In some cases, your office may be upstairs or your filing cabinet might be tucked away your basement or in your junk room surrounded by stuff. If this sounds like your paper storage situation, then set up a temporary stop in a convenient place where you can sort paperwork into broad categories right away instead of starting a clutter pile.
Create a place near your mailbox, in your entryway or by the door where you can sort things easily.
These are some essential categories that need to be easily accessible so you can distinguish things, right away:
- Needs Action – If the item requires an action, put it in its own pile. Papers that you need to fill out, bills you need to pay, reminders of people who you need to call, etc. can all go in this file.
- Read – Create a stack for items that you want to read and put it somewhere cozy where you can sit and read them later. Things like magazines, brochures and other documents that require more time to read thoroughly belong in this stack.
- File – Make a space for items that you need to file. Check stubs, sentimental items such as ticket stubs or childrens artwork, receipts, etc. These can be grouped together in a convenient place until you can make time to file these things in your filing cabinet.
Putting a mail sorter with a few pockets for different items in your entryway is a great organizing tool that can help you sort incoming paperwork quickly. Just don’t forget to make time in your routine to take care of the actionable items, digest the reading material and file away items.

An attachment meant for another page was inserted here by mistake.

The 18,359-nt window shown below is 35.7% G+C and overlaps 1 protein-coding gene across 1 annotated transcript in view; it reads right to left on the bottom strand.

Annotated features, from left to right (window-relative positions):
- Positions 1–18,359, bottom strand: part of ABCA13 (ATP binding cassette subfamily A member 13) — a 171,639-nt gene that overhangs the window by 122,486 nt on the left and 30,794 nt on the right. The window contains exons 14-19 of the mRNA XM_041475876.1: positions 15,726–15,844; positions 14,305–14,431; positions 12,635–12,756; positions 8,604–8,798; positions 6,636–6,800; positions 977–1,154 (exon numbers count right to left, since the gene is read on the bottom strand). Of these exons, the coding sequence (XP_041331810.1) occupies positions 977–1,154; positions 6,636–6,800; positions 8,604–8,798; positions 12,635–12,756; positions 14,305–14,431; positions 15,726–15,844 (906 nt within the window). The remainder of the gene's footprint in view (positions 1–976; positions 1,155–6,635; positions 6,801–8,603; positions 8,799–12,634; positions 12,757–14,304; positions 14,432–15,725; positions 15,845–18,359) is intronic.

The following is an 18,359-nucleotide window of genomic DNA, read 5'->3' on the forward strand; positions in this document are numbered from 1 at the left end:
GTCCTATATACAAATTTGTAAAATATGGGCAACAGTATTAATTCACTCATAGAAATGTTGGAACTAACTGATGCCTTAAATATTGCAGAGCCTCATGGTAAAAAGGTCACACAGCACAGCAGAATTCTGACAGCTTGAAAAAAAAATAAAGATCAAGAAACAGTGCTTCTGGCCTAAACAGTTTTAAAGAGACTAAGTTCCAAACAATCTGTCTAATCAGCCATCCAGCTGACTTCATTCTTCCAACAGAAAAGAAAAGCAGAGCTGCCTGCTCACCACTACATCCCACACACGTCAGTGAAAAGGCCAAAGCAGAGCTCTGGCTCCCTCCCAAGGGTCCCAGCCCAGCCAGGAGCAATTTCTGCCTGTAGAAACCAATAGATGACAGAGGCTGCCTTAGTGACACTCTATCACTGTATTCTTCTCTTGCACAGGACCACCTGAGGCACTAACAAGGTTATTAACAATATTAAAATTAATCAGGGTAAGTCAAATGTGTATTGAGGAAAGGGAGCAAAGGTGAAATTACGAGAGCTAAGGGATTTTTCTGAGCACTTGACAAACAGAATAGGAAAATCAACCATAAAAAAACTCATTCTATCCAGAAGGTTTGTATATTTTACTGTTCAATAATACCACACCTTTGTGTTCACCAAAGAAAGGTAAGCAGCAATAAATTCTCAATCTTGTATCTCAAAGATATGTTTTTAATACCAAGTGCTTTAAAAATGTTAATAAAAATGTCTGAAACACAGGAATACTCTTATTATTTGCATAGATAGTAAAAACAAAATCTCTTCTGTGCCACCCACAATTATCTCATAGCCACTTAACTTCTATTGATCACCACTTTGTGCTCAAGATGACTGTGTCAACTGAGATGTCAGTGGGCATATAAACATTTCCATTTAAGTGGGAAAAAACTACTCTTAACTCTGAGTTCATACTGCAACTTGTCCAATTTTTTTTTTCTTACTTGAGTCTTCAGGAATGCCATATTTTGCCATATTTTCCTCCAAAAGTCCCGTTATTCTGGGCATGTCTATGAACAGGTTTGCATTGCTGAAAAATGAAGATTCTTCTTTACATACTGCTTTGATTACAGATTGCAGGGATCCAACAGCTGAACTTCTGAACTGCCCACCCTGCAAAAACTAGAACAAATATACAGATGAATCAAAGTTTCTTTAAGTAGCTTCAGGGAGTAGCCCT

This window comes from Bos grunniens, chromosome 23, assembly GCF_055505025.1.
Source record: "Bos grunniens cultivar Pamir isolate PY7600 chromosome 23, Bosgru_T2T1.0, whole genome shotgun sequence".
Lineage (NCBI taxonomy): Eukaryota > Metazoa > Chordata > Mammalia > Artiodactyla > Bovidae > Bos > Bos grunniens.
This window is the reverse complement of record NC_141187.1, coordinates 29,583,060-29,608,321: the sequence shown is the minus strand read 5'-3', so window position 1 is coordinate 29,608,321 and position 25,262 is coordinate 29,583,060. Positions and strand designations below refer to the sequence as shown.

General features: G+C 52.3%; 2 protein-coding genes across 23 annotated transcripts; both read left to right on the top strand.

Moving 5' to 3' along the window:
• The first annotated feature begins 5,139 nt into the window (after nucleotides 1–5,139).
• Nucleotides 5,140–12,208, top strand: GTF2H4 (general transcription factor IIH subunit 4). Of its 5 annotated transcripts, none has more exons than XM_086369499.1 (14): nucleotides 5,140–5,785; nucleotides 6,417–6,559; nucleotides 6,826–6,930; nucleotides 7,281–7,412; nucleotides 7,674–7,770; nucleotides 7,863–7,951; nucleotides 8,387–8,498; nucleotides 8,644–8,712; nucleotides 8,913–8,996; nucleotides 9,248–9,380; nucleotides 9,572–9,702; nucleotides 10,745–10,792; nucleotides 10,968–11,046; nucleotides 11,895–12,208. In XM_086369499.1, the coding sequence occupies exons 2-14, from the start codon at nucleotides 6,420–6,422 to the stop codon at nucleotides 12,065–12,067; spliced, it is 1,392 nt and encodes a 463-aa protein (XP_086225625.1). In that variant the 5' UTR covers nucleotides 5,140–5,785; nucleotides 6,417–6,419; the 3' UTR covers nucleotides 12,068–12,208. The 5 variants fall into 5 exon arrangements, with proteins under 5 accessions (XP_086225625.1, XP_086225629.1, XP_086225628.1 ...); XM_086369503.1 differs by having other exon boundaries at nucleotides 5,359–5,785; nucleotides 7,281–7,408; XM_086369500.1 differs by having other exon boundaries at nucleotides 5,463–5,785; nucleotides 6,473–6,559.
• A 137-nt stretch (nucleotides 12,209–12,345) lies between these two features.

Once you’ve cut down on junk mail and have a basic system for processing incoming paperwork, then the next step is to convert incoming streams of paperwork into their paperless form.
Send items like bills, credit card statements or important paperwork to your email. You can download important documents and save them in the cloud so they’ll be backed up.
Whenever possible, use a notetaking app such as Evernote or OneNote for things like ideas, articles or other random little snippets that find their way into your paper pile. Notetaking apps have powerful search tools so you can find things later easily, without the need to spend hours filing things into the appropriate place.
To eliminate paper clutter forever, you need to eliminate the sources of incoming junk, create a convenient sorting system and go paperless whenever possible.
Create a minimalist filing system by sorting items into broad categories right away. This will allow you to sort items fast as they come in to prevent paper clutter piles from forming. Then make time in your weekly routine so you can take care of the actionable items, digest the reading material and file away items.
How to Start is You’re Overwhelmed by Paper Clutter
If your life is a total mess and you don’t know where to begin, the best place is with your email inbox. In my free one week course Organize My Email Inbox, I show you how to create a system for managing your incoming messages into a prioritized todo list so you can accomplish bigger goals, such as organizing your whole life or going paperless.
Since it’s easier to control your inbox than it is to control every piece of paper that comes into your home, getting your email inbox in order is an easy way to get one area of your life in order and then use the productivity system and the time savings to conquer bigger messes.
You can sign up for my free one week course at Organize My Email Inbox.